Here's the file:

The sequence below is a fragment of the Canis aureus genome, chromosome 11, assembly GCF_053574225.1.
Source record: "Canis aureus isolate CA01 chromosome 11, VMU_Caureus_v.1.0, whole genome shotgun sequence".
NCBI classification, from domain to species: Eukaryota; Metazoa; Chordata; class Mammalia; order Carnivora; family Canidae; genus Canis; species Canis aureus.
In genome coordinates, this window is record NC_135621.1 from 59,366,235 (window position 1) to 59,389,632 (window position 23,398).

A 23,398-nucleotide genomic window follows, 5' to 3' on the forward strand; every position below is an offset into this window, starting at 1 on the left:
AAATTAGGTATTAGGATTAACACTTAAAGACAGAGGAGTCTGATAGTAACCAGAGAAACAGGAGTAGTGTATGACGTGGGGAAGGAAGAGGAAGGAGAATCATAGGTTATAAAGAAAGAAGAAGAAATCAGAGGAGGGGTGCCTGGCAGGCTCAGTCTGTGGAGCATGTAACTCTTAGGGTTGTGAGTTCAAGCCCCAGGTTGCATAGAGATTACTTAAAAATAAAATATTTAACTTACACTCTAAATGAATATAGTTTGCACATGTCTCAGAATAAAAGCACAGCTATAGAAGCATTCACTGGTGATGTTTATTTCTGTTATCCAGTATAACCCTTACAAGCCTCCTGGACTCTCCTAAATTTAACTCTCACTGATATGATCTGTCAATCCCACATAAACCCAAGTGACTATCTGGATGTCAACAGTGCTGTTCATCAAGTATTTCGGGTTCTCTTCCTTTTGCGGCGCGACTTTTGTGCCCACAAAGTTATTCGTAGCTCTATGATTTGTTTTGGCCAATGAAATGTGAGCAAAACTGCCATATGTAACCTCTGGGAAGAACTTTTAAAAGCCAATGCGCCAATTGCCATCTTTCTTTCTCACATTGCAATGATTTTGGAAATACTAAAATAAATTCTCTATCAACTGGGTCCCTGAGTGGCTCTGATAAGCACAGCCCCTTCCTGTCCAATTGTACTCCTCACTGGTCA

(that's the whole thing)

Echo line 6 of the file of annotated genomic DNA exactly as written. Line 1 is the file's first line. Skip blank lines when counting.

AAATTAGGTATTAGGATTAACACTTAAAGACAGAGGAGTCTGATAGTAACCAGAGAAACAGGAGTAGTGTATGACGTGGGGAAGGAAGAGGAAGGAGAATCATAGGTTATAAAGAAAGAAGAAGAAATCAGAGGAGGGGTGCCTGGCAGGCTCAGTCTGTGGAGCATGTAACTCTTAGGGTTGTGAGTTCAAGCCCCAGGTTGCATAGAGATTACTTAAAAATAAAATATTTAACTTACACTCTAAATGAATATAGTTTGCACATGTCTCAGAATAAAAGCACAGCTATAGAAGCATTCACTGGTGATGTTTATTTCTGTTATCCAGTATAACCCTTACAAGCCTCCTGGACTCTCCTAAATTTAACTCTCACTGATATGATCTGTCAATCCCACATAAACCCAAGTGACTATCTGGATGTCAACAGTGCTGTTCATCAAGTATTTCGGGTTCTCTTCCTTTTGCGGCGCGACTTTTGTGCCCACAAAGTTATTCGTAGCTCTATGATTTGTTTTGGCCAATGAAATGTGAGCAAAACTGCCATATGTAACCTCTGGGAAGAACTTTTAAAAGCCAATGCGCCAATTGCCATCTTTCTTTCTCACATTGCAATGATTTTGGAAATACTAAAATAAATTCTCTATCAACTGGGTCCCTGAGTGGCTCTGATAAGCACAGCCCCTTCCTGTCCAATTGTACTCCTCACTGGTCA